(Reuters) - Planned Parenthood, other organizations and a Washington state county filed lawsuits on Thursday challenging a decision by U.S. President Donald Trump’s administration to defund more than $200 million in teen pregnancy prevention programs.
The four lawsuits in federal courts in Washington state, Maryland and the District of Columbia seek to have funding reinstated for programs that the groups say serve 1.2 million young people.
Those suing include affiliates of Planned Parenthood; Washington’s King County, which includes Seattle and its suburbs; and Baltimore-based Healthy Teen Network.
The U.S. Department of Health and Humans Services (HHS) did not respond to a request for comment.
The lawsuits centre on the Teen Pregnancy Prevention Program, which Congress created in 2010 during the administration of Democratic President Barack Obama. It provides grants for evidence-based teen pregnancy prevention programs.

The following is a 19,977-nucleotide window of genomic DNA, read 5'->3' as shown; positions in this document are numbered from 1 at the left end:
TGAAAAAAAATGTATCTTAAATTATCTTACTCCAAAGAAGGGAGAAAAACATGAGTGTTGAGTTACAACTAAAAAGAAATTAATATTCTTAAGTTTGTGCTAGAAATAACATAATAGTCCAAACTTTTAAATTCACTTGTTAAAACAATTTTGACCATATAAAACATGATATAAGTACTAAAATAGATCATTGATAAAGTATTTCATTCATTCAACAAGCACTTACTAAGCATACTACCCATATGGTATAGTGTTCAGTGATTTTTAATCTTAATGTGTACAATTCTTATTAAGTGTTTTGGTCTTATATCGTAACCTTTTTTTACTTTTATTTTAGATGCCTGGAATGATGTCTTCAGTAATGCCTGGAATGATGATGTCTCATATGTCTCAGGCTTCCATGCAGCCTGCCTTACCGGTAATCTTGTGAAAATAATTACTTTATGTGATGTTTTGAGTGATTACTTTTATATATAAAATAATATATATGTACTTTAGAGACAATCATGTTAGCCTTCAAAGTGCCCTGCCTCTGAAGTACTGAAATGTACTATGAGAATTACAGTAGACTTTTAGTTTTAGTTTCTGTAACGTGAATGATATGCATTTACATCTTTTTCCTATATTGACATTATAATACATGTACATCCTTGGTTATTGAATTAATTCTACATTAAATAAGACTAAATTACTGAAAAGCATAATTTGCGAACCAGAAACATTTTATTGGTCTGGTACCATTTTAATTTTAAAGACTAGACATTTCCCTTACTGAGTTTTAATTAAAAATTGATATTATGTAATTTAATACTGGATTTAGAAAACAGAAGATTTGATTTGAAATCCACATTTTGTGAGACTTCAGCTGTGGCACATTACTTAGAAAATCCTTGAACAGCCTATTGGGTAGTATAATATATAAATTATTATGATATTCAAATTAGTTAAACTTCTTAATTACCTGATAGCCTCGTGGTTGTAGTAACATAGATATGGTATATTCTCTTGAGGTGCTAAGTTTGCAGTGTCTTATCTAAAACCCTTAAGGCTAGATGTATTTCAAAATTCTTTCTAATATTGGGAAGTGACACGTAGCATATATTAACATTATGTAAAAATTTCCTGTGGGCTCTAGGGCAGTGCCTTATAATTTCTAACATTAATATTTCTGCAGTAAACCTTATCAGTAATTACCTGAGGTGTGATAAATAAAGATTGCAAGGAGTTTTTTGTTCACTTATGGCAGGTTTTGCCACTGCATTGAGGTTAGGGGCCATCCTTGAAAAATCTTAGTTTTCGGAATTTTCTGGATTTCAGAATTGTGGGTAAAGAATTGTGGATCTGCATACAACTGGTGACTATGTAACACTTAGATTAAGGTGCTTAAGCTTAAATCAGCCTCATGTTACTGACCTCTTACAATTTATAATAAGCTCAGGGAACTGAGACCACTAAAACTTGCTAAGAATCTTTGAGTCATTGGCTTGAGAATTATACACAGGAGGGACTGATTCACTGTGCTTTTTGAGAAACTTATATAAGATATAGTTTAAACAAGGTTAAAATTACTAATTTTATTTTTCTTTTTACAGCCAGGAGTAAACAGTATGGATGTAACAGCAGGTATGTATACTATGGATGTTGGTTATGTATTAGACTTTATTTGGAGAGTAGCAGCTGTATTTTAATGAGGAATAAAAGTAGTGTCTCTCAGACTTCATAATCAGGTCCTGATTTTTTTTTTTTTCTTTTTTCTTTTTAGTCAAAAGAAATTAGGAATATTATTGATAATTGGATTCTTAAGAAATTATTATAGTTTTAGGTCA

HHS currently funds 84 grants. Since the program’s inception, the teen birth rate in the United States has fallen 41 percent from 2010 to 2016, according to one of the lawsuits.
But in July, the department under the Republican Trump’s administration told recipients of 81 of the five-year grants that it would be terminating their agreements two years early. The remaining three were terminated in September, the groups say.
Affiliates of Planned Parenthood, a non-profit that provides contraception, health screenings and abortions, in their lawsuit called the decision part of the Trump’s administration’s “broader political agenda against sexual and reproductive health and evidence-based and science-based programs.”
The lawsuit said the early termination equals a loss of more than $200 million in funding and will mean depriving thousands of teenagers of information and education that could help them make decisions about their health.
The lawsuits seek injunctions barring the grants from being terminated based on claims the department failed to follow proper administrative procedures and that it violated the U.S. Constitution by endorsing religion.
Reporting by Nate Raymond in Boston; Editing by Cynthia Osterman